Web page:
THE Lord Advocate James Wolffe QC has been forced to issue a warning to lawyers in the Crown Office and Procurator Fiscal Service after three top judges severely criticised the conduct of an Advocate Depute in a rape case.

The National can reveal that the then advocate depute in question was promoted to summary sheriff even though the judge at the trial had to warn the jury after his conduct in the case of Kyler Paterson of Kirkcaldy.

The then 21-year-old Paterson was convicted of the abduction, assault and rape of a 15-year-old girl on a Fife beach in 2015 and was sentenced to five years’ imprisonment last October.

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He appealed against conviction on grounds that the conduct of the trial was a miscarriage of justice.

Only The National carried the report of proceedings in the Appeal Court last month. We told how the written judgement contained possibly the most severe criticism of the prosecuting authorities in many years

Lord Malcolm wrote the findings with which the second highest judge in the land, the Lord Justice Clerk Lady Dorrian, and Lord Glennie concurred.

Lord Malcolm wrote: “It is clear that a substantial and prejudicial departure from good and proper practice occurred at this trial. That it should happen at all is concerning in itself. However, the matter does not stop there. This appeal was based upon criticism of the conduct of one of the Lord Advocate’s deputes in a rape trial conducted in the High Court. The presumably carefully considered position of the Crown in response to this appeal was presented by another of the Lord Advocate’s deputes [Sheena Fraser].

“If [her submissions] were the carefully considered position of the Crown, the failure to acknowledge that something had gone seriously amiss requiring, at the very least, clear and direct action by the trial judge, would suggest that there is a broader question as to the ethos and culture in the prosecuting authority.”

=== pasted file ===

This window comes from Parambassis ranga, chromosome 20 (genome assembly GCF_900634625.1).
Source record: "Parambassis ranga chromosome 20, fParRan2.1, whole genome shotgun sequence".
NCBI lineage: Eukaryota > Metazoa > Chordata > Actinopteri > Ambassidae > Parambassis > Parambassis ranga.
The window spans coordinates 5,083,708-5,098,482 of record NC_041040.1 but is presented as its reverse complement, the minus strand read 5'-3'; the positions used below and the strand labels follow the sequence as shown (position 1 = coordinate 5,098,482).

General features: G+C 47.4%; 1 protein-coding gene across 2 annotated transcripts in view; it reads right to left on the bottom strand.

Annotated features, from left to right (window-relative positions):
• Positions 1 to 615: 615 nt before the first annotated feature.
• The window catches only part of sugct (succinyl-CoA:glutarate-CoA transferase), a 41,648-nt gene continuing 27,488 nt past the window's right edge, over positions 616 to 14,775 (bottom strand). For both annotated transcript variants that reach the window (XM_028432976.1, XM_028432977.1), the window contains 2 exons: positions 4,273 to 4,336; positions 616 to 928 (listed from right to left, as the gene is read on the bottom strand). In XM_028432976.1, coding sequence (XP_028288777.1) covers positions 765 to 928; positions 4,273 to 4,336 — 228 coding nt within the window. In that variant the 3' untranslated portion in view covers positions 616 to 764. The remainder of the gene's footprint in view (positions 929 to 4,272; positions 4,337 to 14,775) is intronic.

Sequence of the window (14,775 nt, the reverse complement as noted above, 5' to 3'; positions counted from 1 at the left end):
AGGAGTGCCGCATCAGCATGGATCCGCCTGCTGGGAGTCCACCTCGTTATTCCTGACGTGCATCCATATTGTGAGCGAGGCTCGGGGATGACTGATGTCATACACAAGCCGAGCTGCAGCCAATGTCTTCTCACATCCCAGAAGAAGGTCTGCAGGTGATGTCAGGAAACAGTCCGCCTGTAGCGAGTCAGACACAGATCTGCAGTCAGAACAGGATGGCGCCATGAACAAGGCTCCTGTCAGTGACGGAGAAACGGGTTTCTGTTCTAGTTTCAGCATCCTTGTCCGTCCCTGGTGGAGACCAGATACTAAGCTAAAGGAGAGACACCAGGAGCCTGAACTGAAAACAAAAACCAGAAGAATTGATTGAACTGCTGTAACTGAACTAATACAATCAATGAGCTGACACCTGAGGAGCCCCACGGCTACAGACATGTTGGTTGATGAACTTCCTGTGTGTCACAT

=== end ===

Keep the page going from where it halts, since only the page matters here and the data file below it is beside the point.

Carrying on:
Dismissing the appeal by Paterson on grounds that there had been no miscarriage of justice, Lord Malcolm added: “The cross-examination of the appellant started on the declared basis that he was a liar, who was trying to fool the jury to escape his guilt. There was an unpleasant and disrespectful tone to the questioning, allied to various attempts to diminish the appellant in the eyes of the jury.

“In cross-examination and in his speech the advocate depute made it clear that both he and the prosecuting authority considered the accused man to be guilty of the charge. The questionable tactic of trying to force him to accuse others of being liars was regularly deployed.”

Lord Malcolm wrote that the trial judge Lord Clark had to make extensive remarks to ensure that the jury was correctly advised about which parts of the evidence to ignore.

A senior lawyer with knowledge of the case spoke to The National on condition of anonymity.

The lawyer said: “It was clear that the advocate depute was going too far in his bid to secure a conviction, and I am afraid that is becoming typical of many of our prosecutors.

“They are supposed to deal in facts and evidence and not suggestions to convince jurors that someone is a liar."

A Crown Office spokesman told The National: “We accept that the conduct of this case did not reflect the high standards expected by the Crown Office and Procurator Fiscal Service and was not representative of the general ethos and culture of the organisation.

“The Lord Advocate has taken immediate steps to remind all prosecutors of their responsibilities.”

A Judicial Office spokesperson said: “Individual cases are a matter for the presiding judge or judges who take full account of the unique facts and circumstances.”

Justice Michael Matheson refused to comment on the matter.